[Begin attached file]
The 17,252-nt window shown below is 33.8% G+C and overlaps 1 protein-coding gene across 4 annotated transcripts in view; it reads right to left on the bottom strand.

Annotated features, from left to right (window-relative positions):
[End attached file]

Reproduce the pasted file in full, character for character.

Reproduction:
The 17,252-nt window shown below is 33.8% G+C and overlaps 1 protein-coding gene across 4 annotated transcripts in view; it reads right to left on the bottom strand.

Annotated features, from left to right (window-relative positions):